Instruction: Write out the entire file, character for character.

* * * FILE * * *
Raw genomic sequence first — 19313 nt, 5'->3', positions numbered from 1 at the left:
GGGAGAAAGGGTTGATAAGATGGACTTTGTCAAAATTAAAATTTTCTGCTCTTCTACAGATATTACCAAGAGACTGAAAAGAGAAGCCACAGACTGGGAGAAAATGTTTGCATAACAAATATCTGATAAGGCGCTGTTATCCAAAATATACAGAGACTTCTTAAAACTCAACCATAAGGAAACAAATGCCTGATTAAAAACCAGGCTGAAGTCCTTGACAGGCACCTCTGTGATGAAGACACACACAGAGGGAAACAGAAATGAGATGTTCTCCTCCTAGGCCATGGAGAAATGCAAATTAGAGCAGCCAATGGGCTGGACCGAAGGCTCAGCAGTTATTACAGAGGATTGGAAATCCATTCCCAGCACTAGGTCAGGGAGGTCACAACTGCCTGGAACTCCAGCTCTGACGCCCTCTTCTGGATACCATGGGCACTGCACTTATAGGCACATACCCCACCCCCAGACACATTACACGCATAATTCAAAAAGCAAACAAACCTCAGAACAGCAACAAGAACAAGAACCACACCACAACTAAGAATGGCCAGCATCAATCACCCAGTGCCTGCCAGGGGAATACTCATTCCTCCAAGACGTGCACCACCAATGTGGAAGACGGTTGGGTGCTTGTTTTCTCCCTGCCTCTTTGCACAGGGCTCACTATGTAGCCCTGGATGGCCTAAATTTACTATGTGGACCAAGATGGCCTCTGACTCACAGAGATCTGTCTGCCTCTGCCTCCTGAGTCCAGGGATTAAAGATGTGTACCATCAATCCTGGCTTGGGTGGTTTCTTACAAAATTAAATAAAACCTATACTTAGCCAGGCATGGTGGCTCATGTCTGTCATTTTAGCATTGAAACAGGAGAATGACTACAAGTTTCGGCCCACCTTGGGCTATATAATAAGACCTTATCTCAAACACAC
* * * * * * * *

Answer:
Raw genomic sequence first — 19313 nt, 5'->3', positions numbered from 1 at the left:
GGGAGAAAGGGTTGATAAGATGGACTTTGTCAAAATTAAAATTTTCTGCTCTTCTACAGATATTACCAAGAGACTGAAAAGAGAAGCCACAGACTGGGAGAAAATGTTTGCATAACAAATATCTGATAAGGCGCTGTTATCCAAAATATACAGAGACTTCTTAAAACTCAACCATAAGGAAACAAATGCCTGATTAAAAACCAGGCTGAAGTCCTTGACAGGCACCTCTGTGATGAAGACACACACAGAGGGAAACAGAAATGAGATGTTCTCCTCCTAGGCCATGGAGAAATGCAAATTAGAGCAGCCAATGGGCTGGACCGAAGGCTCAGCAGTTATTACAGAGGATTGGAAATCCATTCCCAGCACTAGGTCAGGGAGGTCACAACTGCCTGGAACTCCAGCTCTGACGCCCTCTTCTGGATACCATGGGCACTGCACTTATAGGCACATACCCCACCCCCAGACACATTACACGCATAATTCAAAAAGCAAACAAACCTCAGAACAGCAACAAGAACAAGAACCACACCACAACTAAGAATGGCCAGCATCAATCACCCAGTGCCTGCCAGGGGAATACTCATTCCTCCAAGACGTGCACCACCAATGTGGAAGACGGTTGGGTGCTTGTTTTCTCCCTGCCTCTTTGCACAGGGCTCACTATGTAGCCCTGGATGGCCTAAATTTACTATGTGGACCAAGATGGCCTCTGACTCACAGAGATCTGTCTGCCTCTGCCTCCTGAGTCCAGGGATTAAAGATGTGTACCATCAATCCTGGCTTGGGTGGTTTCTTACAAAATTAAATAAAACCTATACTTAGCCAGGCATGGTGGCTCATGTCTGTCATTTTAGCATTGAAACAGGAGAATGACTACAAGTTTCGGCCCACCTTGGGCTATATAATAAGACCTTATCTCAAACACAC